1872-Supervisor, Even Lewis; Clerk, William Slye; Assessor, C. Banzett; Collector, D. J. Hunt; Commissioner of Highways, Nelson Dean.

1873-Supervisor, Even Lewis; Clerk, John Culmer; Assessor, Charles Banzett; Collector, S. P. Wangler, Commissioner of Highways, L. Rohrer; Justice, C. Banzett.

1974-Supervisor, Even Lewis; Clerk, W. Slye; Assessor, C. Banzett, Collector, Levi Hess; Commissioner of Highways, John Tyrrell; Justices, W. H. Powell and Williams Slye; Constables, S. P. Wangler and A. Shafer.

1875-Supervisor, William Slye; Clerk, John Culmer; Assessor, C. Banzett, Collector, G. P. Shipman; Commissioner of Highways, N. Dean; Constable, Levi Hess.

1876-Supervisor, Evan Lewis; Clerk, John Culmer; Assessor, Charles Banzett; Collector, Isaac Scoggins; Commissioner of Highways, D. Bernard; Constable, John Graff.

1877-Superviosr, J. M. Fox; Clerk, Otis Lemere; Assessor, C. Banzett; Collector, L. Smith; Commissioner of Highways, D. Hunt; Justices, Isaac Scoggins and T. Boos; Constables, John Graff and C. H. Sweetland.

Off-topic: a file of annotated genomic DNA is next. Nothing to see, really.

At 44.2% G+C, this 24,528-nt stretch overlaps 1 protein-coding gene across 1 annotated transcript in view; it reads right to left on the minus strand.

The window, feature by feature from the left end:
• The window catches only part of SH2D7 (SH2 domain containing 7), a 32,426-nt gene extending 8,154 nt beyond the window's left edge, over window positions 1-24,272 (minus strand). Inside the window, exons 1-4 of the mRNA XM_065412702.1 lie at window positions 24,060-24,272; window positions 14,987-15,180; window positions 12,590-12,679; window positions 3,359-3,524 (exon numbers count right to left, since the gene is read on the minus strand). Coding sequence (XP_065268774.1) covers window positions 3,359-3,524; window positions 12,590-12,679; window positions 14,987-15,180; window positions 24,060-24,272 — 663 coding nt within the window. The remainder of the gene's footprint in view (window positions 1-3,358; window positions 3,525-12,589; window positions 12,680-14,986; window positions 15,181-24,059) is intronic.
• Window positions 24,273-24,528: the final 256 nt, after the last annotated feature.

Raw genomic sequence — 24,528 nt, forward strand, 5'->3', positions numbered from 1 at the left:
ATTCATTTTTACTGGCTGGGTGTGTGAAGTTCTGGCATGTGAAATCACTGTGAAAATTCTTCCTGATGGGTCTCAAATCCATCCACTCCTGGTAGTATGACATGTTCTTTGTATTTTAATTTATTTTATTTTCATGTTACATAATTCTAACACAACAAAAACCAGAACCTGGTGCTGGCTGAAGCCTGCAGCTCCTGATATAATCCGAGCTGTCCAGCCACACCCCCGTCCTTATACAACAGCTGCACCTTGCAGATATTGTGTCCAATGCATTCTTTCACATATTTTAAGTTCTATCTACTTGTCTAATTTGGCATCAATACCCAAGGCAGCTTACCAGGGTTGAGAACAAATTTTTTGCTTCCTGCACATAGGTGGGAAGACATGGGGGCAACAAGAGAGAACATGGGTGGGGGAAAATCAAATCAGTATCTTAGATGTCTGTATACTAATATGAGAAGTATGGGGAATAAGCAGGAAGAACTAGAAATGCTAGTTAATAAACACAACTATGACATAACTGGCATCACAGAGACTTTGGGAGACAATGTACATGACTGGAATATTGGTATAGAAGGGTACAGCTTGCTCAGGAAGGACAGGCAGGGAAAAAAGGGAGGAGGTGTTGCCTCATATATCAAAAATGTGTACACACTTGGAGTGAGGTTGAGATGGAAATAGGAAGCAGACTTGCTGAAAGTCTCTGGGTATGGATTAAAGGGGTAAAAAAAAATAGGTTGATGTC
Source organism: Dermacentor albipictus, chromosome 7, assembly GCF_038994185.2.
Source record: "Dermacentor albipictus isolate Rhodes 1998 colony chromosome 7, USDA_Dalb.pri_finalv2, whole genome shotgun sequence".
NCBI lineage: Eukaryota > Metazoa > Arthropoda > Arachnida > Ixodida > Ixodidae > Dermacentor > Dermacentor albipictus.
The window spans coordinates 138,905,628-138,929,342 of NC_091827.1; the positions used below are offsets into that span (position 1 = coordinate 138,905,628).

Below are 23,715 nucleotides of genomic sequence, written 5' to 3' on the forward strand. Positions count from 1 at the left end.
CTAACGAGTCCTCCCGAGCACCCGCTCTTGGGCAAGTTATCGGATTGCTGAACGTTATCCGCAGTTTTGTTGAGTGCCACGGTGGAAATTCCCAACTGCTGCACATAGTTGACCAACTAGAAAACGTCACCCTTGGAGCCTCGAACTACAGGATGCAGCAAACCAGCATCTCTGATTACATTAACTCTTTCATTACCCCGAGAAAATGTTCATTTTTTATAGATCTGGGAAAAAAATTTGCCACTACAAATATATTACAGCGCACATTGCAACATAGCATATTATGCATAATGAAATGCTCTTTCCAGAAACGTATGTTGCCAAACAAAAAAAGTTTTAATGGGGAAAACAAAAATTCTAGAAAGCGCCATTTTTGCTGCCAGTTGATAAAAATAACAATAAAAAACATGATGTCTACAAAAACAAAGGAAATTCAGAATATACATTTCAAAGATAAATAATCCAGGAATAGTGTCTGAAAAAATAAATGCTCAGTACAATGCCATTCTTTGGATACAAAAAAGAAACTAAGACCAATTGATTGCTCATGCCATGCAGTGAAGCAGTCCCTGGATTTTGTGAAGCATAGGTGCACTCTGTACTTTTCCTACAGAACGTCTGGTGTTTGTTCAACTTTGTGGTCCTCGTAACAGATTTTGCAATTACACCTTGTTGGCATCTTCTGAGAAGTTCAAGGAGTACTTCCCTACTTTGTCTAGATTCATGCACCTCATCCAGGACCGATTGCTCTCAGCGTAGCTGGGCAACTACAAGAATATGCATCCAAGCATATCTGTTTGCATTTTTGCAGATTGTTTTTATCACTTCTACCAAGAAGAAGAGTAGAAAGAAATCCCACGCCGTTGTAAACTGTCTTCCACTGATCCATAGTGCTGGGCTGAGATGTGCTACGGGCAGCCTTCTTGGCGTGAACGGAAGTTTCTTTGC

1878-Supervisor, J. M. Fox; Clerk, O. K. Lemer; Assessor, Charles Banzett; Collector, C. F. Sweetland; Commissioner of Highways, L. Rohrer; Constable, L. W. Smith.

1879-Supervisor, J. M. Fox; Clerk, Albert Grandsen; Assessor, C. Banzett; Collector, Levi Hess; Commissioner of Highways, H. W. Sweetland.

1880-Supervisor, J. M. Fox; Clerk, O. K. Lemere; Assessor B. Jones; Collector, A. Grandsen; Commissioner of Highways, George Schreiner.

1881-Supervisor, J. M. Fox; Clerk, John Culmer; Assessor, C. Banzett; Collector, August Banzett; Commissioner of Highways, E. Graff; Justices, I. T. Scoggins and W. H. Powell; Constable, A. Shafer and J. Tyrrell.